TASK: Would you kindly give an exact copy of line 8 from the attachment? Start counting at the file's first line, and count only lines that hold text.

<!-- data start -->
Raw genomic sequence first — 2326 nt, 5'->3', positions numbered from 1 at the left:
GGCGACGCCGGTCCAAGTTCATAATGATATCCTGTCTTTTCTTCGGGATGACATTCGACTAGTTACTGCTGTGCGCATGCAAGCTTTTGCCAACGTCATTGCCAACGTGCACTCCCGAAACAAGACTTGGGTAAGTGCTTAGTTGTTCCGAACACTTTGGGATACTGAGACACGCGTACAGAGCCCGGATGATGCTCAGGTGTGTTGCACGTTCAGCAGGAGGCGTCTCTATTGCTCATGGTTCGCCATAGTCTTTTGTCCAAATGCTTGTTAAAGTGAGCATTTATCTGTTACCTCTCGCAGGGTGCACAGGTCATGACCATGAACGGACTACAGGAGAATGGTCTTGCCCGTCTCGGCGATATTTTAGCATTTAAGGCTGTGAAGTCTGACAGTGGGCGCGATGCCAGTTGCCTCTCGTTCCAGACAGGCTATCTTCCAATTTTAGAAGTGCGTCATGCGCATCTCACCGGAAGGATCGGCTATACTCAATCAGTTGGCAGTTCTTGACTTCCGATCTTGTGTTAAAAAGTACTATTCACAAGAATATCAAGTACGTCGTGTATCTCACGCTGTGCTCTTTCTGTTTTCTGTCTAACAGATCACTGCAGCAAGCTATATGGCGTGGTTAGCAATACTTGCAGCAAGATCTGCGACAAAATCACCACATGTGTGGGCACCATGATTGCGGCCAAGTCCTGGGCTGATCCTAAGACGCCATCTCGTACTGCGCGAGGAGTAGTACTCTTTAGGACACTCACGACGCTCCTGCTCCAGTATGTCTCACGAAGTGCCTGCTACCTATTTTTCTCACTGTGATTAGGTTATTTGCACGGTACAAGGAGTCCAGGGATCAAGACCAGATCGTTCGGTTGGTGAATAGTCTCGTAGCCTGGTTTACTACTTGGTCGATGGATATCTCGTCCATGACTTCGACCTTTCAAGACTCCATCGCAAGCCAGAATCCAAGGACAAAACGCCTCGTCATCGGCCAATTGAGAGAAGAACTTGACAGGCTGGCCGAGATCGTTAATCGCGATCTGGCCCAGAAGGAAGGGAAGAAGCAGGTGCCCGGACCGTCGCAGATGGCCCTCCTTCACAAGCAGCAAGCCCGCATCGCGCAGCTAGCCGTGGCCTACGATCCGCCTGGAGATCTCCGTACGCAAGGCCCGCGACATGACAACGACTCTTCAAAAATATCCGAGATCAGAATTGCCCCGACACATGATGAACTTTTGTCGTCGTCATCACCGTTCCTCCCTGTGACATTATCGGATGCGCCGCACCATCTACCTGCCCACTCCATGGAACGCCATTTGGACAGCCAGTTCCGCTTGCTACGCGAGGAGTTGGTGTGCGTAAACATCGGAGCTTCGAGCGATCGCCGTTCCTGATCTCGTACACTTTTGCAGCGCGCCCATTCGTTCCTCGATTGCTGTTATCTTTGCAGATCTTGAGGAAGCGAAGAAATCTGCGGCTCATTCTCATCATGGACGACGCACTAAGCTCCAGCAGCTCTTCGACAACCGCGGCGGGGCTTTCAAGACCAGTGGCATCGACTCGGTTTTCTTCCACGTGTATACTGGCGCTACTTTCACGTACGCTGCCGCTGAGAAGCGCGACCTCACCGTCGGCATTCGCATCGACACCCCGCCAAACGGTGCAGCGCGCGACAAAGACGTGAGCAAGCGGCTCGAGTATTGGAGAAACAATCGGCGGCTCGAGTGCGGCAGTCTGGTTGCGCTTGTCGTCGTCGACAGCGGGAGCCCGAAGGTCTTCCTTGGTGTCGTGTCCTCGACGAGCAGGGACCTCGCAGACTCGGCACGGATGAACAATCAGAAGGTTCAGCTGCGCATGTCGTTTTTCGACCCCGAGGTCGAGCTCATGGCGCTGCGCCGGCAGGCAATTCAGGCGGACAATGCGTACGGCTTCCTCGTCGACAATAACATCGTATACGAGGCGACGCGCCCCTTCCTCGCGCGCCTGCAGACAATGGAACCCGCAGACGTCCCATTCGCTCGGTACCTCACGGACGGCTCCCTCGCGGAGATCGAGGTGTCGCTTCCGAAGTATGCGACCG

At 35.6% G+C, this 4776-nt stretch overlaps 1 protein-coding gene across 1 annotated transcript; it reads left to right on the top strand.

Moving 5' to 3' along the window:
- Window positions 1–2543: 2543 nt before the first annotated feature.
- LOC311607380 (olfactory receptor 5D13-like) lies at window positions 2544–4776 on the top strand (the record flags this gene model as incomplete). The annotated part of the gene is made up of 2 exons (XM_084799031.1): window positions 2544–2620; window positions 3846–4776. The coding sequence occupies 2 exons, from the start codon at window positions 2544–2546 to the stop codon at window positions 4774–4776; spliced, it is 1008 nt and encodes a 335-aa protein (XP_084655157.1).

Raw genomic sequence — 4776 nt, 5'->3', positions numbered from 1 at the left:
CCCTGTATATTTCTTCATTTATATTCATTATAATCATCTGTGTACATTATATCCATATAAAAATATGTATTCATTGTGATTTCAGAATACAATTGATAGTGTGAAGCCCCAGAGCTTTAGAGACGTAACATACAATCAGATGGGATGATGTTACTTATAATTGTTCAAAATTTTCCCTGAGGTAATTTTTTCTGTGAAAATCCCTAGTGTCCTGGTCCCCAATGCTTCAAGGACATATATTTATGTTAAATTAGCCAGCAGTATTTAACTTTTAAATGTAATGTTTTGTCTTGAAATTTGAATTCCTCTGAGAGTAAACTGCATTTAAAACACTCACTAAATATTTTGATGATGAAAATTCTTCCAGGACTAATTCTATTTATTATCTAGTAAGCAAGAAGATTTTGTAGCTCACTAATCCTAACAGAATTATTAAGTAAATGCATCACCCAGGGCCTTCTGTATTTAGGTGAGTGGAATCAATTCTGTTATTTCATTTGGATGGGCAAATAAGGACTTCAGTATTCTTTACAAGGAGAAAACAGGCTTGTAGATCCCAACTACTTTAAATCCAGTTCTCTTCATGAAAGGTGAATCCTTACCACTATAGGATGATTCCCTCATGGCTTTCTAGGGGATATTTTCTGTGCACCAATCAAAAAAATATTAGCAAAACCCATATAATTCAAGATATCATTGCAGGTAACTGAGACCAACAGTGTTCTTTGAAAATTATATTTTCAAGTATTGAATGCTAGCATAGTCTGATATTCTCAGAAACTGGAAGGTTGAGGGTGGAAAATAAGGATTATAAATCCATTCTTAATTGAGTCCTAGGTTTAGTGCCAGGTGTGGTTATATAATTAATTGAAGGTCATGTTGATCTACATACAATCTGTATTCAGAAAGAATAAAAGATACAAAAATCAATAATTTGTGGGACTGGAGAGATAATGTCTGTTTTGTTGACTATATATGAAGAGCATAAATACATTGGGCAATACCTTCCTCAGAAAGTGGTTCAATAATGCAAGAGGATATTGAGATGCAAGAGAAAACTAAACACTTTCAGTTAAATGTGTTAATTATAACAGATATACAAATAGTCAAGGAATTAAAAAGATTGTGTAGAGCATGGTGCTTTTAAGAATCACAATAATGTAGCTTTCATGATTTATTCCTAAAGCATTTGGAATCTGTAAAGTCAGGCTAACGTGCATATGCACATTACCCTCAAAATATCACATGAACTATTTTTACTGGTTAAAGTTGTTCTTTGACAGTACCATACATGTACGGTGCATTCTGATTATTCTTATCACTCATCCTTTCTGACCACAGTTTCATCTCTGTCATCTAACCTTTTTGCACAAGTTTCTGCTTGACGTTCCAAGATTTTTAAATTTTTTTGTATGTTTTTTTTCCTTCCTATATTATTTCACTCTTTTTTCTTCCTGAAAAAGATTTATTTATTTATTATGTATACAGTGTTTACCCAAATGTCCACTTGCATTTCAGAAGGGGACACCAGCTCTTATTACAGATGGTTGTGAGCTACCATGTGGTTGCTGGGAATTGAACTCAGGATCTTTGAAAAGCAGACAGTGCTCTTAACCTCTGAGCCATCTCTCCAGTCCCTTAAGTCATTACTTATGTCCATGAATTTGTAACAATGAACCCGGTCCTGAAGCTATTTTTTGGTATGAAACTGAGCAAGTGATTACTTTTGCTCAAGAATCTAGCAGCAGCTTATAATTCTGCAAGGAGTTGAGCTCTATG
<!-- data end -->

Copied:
CCCTGTATATTTCTTCATTTATATTCATTATAATCATCTGTGTACATTATATCCATATAAAAATATGTATTCATTGTGATTTCAGAATACAATTGATAGTGTGAAGCCCCAGAGCTTTAGAGACGTAACATACAATCAGATGGGATGATGTTACTTATAATTGTTCAAAATTTTCCCTGAGGTAATTTTTTCTGTGAAAATCCCTAGTGTCCTGGTCCCCAATGCTTCAAGGACATATATTTATGTTAAATTAGCCAGCAGTATTTAACTTTTAAATGTAATGTTTTGTCTTGAAATTTGAATTCCTCTGAGAGTAAACTGCATTTAAAACACTCACTAAATATTTTGATGATGAAAATTCTTCCAGGACTAATTCTATTTATTATCTAGTAAGCAAGAAGATTTTGTAGCTCACTAATCCTAACAGAATTATTAAGTAAATGCATCACCCAGGGCCTTCTGTATTTAGGTGAGTGGAATCAATTCTGTTATTTCATTTGGATGGGCAAATAAGGACTTCAGTATTCTTTACAAGGAGAAAACAGGCTTGTAGATCCCAACTACTTTAAATCCAGTTCTCTTCATGAAAGGTGAATCCTTACCACTATAGGATGATTCCCTCATGGCTTTCTAGGGGATATTTTCTGTGCACCAATCAAAAAAATATTAGCAAAACCCATATAATTCAAGATATCATTGCAGGTAACTGAGACCAACAGTGTTCTTTGAAAATTATATTTTCAAGTATTGAATGCTAGCATAGTCTGATATTCTCAGAAACTGGAAGGTTGAGGGTGGAAAATAAGGATTATAAATCCATTCTTAATTGAGTCCTAGGTTTAGTGCCAGGTGTGGTTATATAATTAATTGAAGGTCATGTTGATCTACATACAATCTGTATTCAGAAAGAATAAAAGATACAAAAATCAATAATTTGTGGGACTGGAGAGATAATGTCTGTTTTGTTGACTATATATGAAGAGCATAAATACATTGGGCAATACCTTCCTCAGAAAGTGGTTCAATAATGCAAGAGGATATTGAGATGCAAGAGAAAACTAAACACTTTCAGTTAAATGTGTTAATTATAACAGATATACAAATAGTCAAGGAATTAAAAAGATTGTGTAGAGCATGGTGCTTTTAAGAATCACAATAATGTAGCTTTCATGATTTATTCCTAAAGCATTTGGAATCTGTAAAGTCAGGCTAACGTGCATATGCACATTACCCTCAAAATATCACATGAACTATTTTTACTGGTTAAAGTTGTTCTTTGACAGTACCATACATGTACGGTGCATTCTGATTATTCTTATCACTCATCCTTTCTGACCACAGTTTCATCTCTGTCATCTAACCTTTTTGCACAAGTTTCTGCTTGACGTTCCAAGATTTTTAAATTTTTTTGTATGTTTTTTTTCCTTCCTATATTATTTCACTCTTTTTTCTTCCTGAAAAAGATTTATTTATTTATTATGTATACAGTGTTTACCCAAATGTCCACTTGCATTTCAGAAGGGGACACCAGCTCTTATTACAGATGGTTGTGAGCTACCATGTGGTTGCTGGGAATTGAACTCAGGATCTTTGAAAAGCAGACAGTGCTCTTAACCTCTGAGCCATCTCTCCAGTCCCTTAAGTCATTACTTATGTCCATGAATTTGTAACAATGAACCCGGTCCTGAAGCTATTTTTTGGTATGAAACTGAGCAAGTGATTACTTTTGCTCAAGAATCTAGCAGCAGCTTATAATTCTGCAAGGAGTTGAGCTCTATG